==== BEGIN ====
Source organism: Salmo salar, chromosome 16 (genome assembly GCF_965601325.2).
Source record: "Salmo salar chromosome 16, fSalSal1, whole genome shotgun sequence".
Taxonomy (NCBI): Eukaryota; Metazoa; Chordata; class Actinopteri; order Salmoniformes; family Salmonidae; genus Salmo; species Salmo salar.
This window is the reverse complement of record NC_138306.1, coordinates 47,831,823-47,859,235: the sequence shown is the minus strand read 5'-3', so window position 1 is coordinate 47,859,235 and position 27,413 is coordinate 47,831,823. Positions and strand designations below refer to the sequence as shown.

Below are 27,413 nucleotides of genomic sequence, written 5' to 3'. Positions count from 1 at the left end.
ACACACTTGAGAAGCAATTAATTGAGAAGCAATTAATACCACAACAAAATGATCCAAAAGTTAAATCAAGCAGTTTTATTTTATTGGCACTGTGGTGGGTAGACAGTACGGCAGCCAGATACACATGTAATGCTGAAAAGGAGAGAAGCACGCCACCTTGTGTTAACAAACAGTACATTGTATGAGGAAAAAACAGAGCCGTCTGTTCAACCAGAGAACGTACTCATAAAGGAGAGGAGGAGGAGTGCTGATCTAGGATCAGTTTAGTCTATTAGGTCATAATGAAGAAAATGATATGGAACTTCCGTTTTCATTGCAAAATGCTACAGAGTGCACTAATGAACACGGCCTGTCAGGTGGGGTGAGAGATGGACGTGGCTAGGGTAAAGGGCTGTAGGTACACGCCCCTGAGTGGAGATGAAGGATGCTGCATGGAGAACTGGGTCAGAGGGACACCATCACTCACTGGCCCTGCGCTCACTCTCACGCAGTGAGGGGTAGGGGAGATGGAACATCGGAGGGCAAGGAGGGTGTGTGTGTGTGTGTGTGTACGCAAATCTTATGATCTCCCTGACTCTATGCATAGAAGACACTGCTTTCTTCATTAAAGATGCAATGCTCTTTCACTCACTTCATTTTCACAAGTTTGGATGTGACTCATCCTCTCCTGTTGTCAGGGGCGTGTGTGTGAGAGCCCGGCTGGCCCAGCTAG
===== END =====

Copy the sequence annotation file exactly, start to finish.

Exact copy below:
Source organism: Salmo salar, chromosome 16 (genome assembly GCF_965601325.2).
Source record: "Salmo salar chromosome 16, fSalSal1, whole genome shotgun sequence".
Taxonomy (NCBI): Eukaryota; Metazoa; Chordata; class Actinopteri; order Salmoniformes; family Salmonidae; genus Salmo; species Salmo salar.
This window is the reverse complement of record NC_138306.1, coordinates 47,831,823-47,859,235: the sequence shown is the minus strand read 5'-3', so window position 1 is coordinate 47,859,235 and position 27,413 is coordinate 47,831,823. Positions and strand designations below refer to the sequence as shown.

Below are 27,413 nucleotides of genomic sequence, written 5' to 3'. Positions count from 1 at the left end.
ACACACTTGAGAAGCAATTAATTGAGAAGCAATTAATACCACAACAAAATGATCCAAAAGTTAAATCAAGCAGTTTTATTTTATTGGCACTGTGGTGGGTAGACAGTACGGCAGCCAGATACACATGTAATGCTGAAAAGGAGAGAAGCACGCCACCTTGTGTTAACAAACAGTACATTGTATGAGGAAAAAACAGAGCCGTCTGTTCAACCAGAGAACGTACTCATAAAGGAGAGGAGGAGGAGTGCTGATCTAGGATCAGTTTAGTCTATTAGGTCATAATGAAGAAAATGATATGGAACTTCCGTTTTCATTGCAAAATGCTACAGAGTGCACTAATGAACACGGCCTGTCAGGTGGGGTGAGAGATGGACGTGGCTAGGGTAAAGGGCTGTAGGTACACGCCCCTGAGTGGAGATGAAGGATGCTGCATGGAGAACTGGGTCAGAGGGACACCATCACTCACTGGCCCTGCGCTCACTCTCACGCAGTGAGGGGTAGGGGAGATGGAACATCGGAGGGCAAGGAGGGTGTGTGTGTGTGTGTGTGTACGCAAATCTTATGATCTCCCTGACTCTATGCATAGAAGACACTGCTTTCTTCATTAAAGATGCAATGCTCTTTCACTCACTTCATTTTCACAAGTTTGGATGTGACTCATCCTCTCCTGTTGTCAGGGGCGTGTGTGTGAGAGCCCGGCTGGCCCAGCTAG